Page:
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Know Before You Go

The Superior Hiking Trail is a tour of the unique features of Lake Superior’s North Shore. To enjoy the trail to the fullest, review the information and tips below.


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General Trail Information | Navigating the Trail | Trailheads and Campsites | Crossing Public Lands | Leave No Trace | Trail Safety

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The trail is characterized by ascents to rock outcroppings and cliffs where sweeping vistas of Lake superior, the Sawtooth Mountains and inland woodlands can be enjoyed. The trail also features stunning descents along rivers, streams, lakes and ponds where thousands of years of rushing water has cut into layers of ancient volcanic rock. In total, the SHT is over 300 miles of main trail and 16 miles of spur trail.

  • Optimal for day hikes and trail runs, the southernmost segment of the trail from the Minnesota border through the city of Duluth is 43 miles (41 main trail miles and 2 miles of spur trails). There are no SHTA backcountry campsites within this segment, but thru-hikers and backpackers may choose to use fee-for-use campsites or other lodging arrangements.
  • Providing magnificent day hiking, trail running and backpacking camping opportunities, the North Shore segment from the norther Duluth city limits to the northern end of the trail is 269 miles (255 miles of main trail and 14 miles of spur trails).

Elevation Changes

Instead of long climbs and descents found in the mountains, the SHT is constantly ascending and descending. At its lowest point, the Trail is 602 feet above sea level and at its highest point, the Trail is 1829 feet above sea level and more than 100 feet above Lake Superior. Find all elevation profiles in the Superior Hiking Trail Databook.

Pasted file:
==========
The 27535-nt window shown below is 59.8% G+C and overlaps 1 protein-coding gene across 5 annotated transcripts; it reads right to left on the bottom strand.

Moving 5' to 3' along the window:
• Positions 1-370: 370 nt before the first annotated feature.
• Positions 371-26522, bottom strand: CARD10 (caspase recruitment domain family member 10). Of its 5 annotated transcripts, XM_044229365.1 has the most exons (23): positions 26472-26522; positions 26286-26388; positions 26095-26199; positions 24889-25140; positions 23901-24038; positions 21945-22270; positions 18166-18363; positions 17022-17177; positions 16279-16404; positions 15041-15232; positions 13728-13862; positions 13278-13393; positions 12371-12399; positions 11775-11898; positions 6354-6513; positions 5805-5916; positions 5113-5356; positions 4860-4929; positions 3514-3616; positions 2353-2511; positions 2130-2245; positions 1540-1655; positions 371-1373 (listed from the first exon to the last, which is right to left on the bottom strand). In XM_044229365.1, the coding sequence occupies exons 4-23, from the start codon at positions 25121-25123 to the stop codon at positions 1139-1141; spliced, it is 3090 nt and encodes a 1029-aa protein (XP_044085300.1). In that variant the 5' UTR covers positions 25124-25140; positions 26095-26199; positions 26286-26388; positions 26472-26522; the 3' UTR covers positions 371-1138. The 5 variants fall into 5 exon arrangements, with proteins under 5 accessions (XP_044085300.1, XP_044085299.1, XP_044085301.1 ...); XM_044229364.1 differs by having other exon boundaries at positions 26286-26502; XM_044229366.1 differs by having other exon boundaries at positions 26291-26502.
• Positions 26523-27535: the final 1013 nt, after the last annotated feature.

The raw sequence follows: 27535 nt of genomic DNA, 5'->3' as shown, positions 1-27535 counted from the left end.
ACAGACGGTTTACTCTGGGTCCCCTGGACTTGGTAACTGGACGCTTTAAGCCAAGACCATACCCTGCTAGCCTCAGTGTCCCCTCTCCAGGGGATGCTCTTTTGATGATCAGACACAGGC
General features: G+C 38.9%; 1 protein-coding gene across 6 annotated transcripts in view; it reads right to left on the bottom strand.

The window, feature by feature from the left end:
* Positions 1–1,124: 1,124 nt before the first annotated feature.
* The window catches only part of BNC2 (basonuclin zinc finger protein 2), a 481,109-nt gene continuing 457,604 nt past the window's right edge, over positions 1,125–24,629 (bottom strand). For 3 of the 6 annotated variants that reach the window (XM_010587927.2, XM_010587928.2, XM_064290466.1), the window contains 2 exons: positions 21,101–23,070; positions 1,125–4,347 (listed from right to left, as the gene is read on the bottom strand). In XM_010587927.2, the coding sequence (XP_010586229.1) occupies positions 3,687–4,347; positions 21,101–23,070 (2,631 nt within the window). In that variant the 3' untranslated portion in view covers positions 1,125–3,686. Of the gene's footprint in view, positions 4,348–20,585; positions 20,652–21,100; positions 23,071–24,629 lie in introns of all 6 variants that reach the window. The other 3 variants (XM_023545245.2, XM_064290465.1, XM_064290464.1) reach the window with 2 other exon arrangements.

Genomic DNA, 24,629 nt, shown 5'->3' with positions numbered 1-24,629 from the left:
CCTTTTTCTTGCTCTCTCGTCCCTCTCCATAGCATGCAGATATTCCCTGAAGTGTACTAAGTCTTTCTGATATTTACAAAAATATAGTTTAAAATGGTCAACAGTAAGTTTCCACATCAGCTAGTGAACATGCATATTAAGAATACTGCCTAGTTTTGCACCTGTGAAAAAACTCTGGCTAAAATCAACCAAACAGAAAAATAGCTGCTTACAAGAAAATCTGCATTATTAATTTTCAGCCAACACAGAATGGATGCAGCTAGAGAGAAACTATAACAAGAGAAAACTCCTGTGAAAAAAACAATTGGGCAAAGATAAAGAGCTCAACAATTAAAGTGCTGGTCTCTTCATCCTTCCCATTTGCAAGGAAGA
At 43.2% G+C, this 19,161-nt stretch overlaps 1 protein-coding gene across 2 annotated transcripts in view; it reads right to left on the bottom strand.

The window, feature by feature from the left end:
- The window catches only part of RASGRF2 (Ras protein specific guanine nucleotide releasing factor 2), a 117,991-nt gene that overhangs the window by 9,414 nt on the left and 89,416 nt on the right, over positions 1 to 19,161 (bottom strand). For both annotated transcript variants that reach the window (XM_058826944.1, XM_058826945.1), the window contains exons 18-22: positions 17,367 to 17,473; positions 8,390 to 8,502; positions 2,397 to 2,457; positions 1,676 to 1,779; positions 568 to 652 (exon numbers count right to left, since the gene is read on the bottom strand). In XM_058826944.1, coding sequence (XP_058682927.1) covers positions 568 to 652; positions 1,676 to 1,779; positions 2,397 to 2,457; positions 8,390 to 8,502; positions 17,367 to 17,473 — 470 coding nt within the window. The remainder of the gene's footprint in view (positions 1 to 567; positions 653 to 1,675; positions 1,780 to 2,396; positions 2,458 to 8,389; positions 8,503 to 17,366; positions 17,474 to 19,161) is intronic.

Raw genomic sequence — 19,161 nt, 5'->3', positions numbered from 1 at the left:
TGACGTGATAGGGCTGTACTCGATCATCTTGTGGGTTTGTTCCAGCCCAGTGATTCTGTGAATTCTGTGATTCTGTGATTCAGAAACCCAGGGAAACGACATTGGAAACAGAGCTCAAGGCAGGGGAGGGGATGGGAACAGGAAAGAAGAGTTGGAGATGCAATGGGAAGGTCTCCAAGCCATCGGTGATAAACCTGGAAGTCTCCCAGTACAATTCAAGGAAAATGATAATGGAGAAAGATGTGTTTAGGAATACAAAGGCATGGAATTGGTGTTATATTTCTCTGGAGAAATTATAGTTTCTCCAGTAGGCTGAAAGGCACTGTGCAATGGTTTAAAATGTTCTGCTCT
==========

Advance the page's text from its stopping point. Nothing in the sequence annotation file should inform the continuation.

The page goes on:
Allowed Travelers

There are no motorized vehicles, mountain bikes or horses allowed on the Trail except in limited corridors where the Trail is shared with multi-use trail groups. The Trail is not suitable for cross-country skiing, although snowshoe travel is possible and encouraged during the winter months.

The entire Trail is marked with either paint blazes or SHT logo signs, similar the the one seen here:

Photo Credit: John Steitz
  • Spur trails and overlook trails are marked with white blazes.
  • Turns in the Trail are marked with two blazes, one slightly higher than the other. The top blaze indicates the direction the trail turns.
  • SHT logo markers are posted along the trail, primarily at intersections with roads, other trails, or more populated areas like the route that travels through the city of Duluth.
  • The distance between the section gridlines on all SHTA maps is one mile.

Trailheads and Campsites

Trailheads

The distance between trailheads – most from 3 to 11 miles apart with a parking lot at each end – makes the trail easily divisible into day hikes or backpacking trips. Shuttle services are also available along the trail.

Southern sections are accessed from Interstate Highway 35 and Duluth city streets, while Northern sections are accessed directly from Minnesota Highway 61, spur trails or intersecting roads. All trailheads are marked with brown signs showcasing the Superior Hiking Trail logo.

Campsites

There are 93 backcountry campsites located along the trail every 5 – 10 miles from the Martin Road Trailhead to the Otter Lake Road Trailhead at the end of the trail. Each campsite has several tent pads, a shared fire ring, benches and a backcountry latrine. Backpackers are required to stay at designated campsites, which must be shared and can not be reserved.